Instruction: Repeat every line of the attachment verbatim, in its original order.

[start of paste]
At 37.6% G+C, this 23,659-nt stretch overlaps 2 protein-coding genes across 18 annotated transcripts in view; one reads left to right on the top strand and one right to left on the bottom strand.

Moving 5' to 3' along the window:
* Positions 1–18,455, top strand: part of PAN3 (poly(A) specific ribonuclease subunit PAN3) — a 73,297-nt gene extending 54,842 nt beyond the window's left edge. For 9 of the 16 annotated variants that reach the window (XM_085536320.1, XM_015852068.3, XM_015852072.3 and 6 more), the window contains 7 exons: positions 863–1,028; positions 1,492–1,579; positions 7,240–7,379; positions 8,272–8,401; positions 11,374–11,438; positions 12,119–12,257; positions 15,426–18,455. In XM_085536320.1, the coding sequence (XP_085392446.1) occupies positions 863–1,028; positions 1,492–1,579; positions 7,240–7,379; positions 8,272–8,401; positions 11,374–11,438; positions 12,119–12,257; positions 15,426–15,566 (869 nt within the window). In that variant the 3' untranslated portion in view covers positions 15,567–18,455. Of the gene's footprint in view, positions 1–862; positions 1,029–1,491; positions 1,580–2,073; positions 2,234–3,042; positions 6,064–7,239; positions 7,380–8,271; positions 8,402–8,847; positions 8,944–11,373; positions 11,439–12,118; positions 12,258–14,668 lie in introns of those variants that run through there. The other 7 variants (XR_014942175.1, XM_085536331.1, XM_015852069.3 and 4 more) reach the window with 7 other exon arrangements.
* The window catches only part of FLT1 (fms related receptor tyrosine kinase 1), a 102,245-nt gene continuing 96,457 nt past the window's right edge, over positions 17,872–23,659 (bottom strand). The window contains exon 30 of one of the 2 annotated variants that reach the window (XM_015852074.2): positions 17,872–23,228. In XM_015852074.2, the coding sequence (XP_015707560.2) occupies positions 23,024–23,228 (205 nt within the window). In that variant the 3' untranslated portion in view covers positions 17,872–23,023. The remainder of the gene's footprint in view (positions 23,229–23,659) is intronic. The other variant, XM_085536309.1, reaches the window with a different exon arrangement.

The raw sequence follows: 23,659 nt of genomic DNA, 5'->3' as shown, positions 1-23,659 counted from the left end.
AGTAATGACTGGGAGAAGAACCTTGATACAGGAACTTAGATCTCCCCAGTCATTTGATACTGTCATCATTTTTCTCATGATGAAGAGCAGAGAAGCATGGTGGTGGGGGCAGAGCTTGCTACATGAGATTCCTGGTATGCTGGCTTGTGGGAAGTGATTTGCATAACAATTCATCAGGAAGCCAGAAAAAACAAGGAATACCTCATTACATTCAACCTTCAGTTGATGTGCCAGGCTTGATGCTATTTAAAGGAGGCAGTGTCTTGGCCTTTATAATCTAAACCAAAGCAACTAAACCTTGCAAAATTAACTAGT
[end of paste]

At 37.6% G+C, this 23,659-nt stretch overlaps 2 protein-coding genes across 18 annotated transcripts in view; one reads left to right on the top strand and one right to left on the bottom strand.

Moving 5' to 3' along the window:
* Positions 1–18,455, top strand: part of PAN3 (poly(A) specific ribonuclease subunit PAN3) — a 73,297-nt gene extending 54,842 nt beyond the window's left edge. For 9 of the 16 annotated variants that reach the window (XM_085536320.1, XM_015852068.3, XM_015852072.3 and 6 more), the window contains 7 exons: positions 863–1,028; positions 1,492–1,579; positions 7,240–7,379; positions 8,272–8,401; positions 11,374–11,438; positions 12,119–12,257; positions 15,426–18,455. In XM_085536320.1, the coding sequence (XP_085392446.1) occupies positions 863–1,028; positions 1,492–1,579; positions 7,240–7,379; positions 8,272–8,401; positions 11,374–11,438; positions 12,119–12,257; positions 15,426–15,566 (869 nt within the window). In that variant the 3' untranslated portion in view covers positions 15,567–18,455. Of the gene's footprint in view, positions 1–862; positions 1,029–1,491; positions 1,580–2,073; positions 2,234–3,042; positions 6,064–7,239; positions 7,380–8,271; positions 8,402–8,847; positions 8,944–11,373; positions 11,439–12,118; positions 12,258–14,668 lie in introns of those variants that run through there. The other 7 variants (XR_014942175.1, XM_085536331.1, XM_015852069.3 and 4 more) reach the window with 7 other exon arrangements.
* The window catches only part of FLT1 (fms related receptor tyrosine kinase 1), a 102,245-nt gene continuing 96,457 nt past the window's right edge, over positions 17,872–23,659 (bottom strand). The window contains exon 30 of one of the 2 annotated variants that reach the window (XM_015852074.2): positions 17,872–23,228. In XM_015852074.2, the coding sequence (XP_015707560.2) occupies positions 23,024–23,228 (205 nt within the window). In that variant the 3' untranslated portion in view covers positions 17,872–23,023. The remainder of the gene's footprint in view (positions 23,229–23,659) is intronic. The other variant, XM_085536309.1, reaches the window with a different exon arrangement.

The raw sequence follows: 23,659 nt of genomic DNA, 5'->3' as shown, positions 1-23,659 counted from the left end.
AGTAATGACTGGGAGAAGAACCTTGATACAGGAACTTAGATCTCCCCAGTCATTTGATACTGTCATCATTTTTCTCATGATGAAGAGCAGAGAAGCATGGTGGTGGGGGCAGAGCTTGCTACATGAGATTCCTGGTATGCTGGCTTGTGGGAAGTGATTTGCATAACAATTCATCAGGAAGCCAGAAAAAACAAGGAATACCTCATTACATTCAACCTTCAGTTGATGTGCCAGGCTTGATGCTATTTAAAGGAGGCAGTGTCTTGGCCTTTATAATCTAAACCAAAGCAACTAAACCTTGCAAAATTAACTAGT